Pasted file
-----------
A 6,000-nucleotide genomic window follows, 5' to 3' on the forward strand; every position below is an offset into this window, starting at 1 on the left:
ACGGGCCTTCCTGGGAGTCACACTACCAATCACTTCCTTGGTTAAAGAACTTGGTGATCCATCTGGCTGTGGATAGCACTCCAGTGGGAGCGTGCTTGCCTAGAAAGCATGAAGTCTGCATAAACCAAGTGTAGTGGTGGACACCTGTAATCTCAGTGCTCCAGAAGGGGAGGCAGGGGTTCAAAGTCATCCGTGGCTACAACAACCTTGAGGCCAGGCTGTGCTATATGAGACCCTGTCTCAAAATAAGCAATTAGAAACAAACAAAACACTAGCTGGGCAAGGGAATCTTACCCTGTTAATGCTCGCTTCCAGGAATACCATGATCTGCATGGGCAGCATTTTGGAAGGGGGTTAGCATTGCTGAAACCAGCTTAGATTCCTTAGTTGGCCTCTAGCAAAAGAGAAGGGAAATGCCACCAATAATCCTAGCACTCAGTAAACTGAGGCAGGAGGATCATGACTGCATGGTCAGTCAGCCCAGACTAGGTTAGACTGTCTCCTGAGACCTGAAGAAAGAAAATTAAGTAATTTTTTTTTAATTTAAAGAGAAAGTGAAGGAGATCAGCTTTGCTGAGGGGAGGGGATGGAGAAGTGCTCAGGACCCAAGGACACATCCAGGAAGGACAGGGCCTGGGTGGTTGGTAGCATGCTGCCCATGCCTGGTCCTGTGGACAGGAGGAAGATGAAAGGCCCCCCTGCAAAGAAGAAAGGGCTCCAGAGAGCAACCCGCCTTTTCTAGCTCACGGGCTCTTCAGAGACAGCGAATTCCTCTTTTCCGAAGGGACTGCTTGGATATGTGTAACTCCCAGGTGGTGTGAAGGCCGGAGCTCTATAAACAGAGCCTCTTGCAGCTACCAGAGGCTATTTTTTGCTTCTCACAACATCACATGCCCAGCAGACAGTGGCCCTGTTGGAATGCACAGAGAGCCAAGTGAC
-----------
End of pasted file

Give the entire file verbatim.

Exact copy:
A 6,000-nucleotide genomic window follows, 5' to 3' on the forward strand; every position below is an offset into this window, starting at 1 on the left:
ACGGGCCTTCCTGGGAGTCACACTACCAATCACTTCCTTGGTTAAAGAACTTGGTGATCCATCTGGCTGTGGATAGCACTCCAGTGGGAGCGTGCTTGCCTAGAAAGCATGAAGTCTGCATAAACCAAGTGTAGTGGTGGACACCTGTAATCTCAGTGCTCCAGAAGGGGAGGCAGGGGTTCAAAGTCATCCGTGGCTACAACAACCTTGAGGCCAGGCTGTGCTATATGAGACCCTGTCTCAAAATAAGCAATTAGAAACAAACAAAACACTAGCTGGGCAAGGGAATCTTACCCTGTTAATGCTCGCTTCCAGGAATACCATGATCTGCATGGGCAGCATTTTGGAAGGGGGTTAGCATTGCTGAAACCAGCTTAGATTCCTTAGTTGGCCTCTAGCAAAAGAGAAGGGAAATGCCACCAATAATCCTAGCACTCAGTAAACTGAGGCAGGAGGATCATGACTGCATGGTCAGTCAGCCCAGACTAGGTTAGACTGTCTCCTGAGACCTGAAGAAAGAAAATTAAGTAATTTTTTTTTAATTTAAAGAGAAAGTGAAGGAGATCAGCTTTGCTGAGGGGAGGGGATGGAGAAGTGCTCAGGACCCAAGGACACATCCAGGAAGGACAGGGCCTGGGTGGTTGGTAGCATGCTGCCCATGCCTGGTCCTGTGGACAGGAGGAAGATGAAAGGCCCCCCTGCAAAGAAGAAAGGGCTCCAGAGAGCAACCCGCCTTTTCTAGCTCACGGGCTCTTCAGAGACAGCGAATTCCTCTTTTCCGAAGGGACTGCTTGGATATGTGTAACTCCCAGGTGGTGTGAAGGCCGGAGCTCTATAAACAGAGCCTCTTGCAGCTACCAGAGGCTATTTTTTGCTTCTCACAACATCACATGCCCAGCAGACAGTGGCCCTGTTGGAATGCACAGAGAGCCAAGTGAC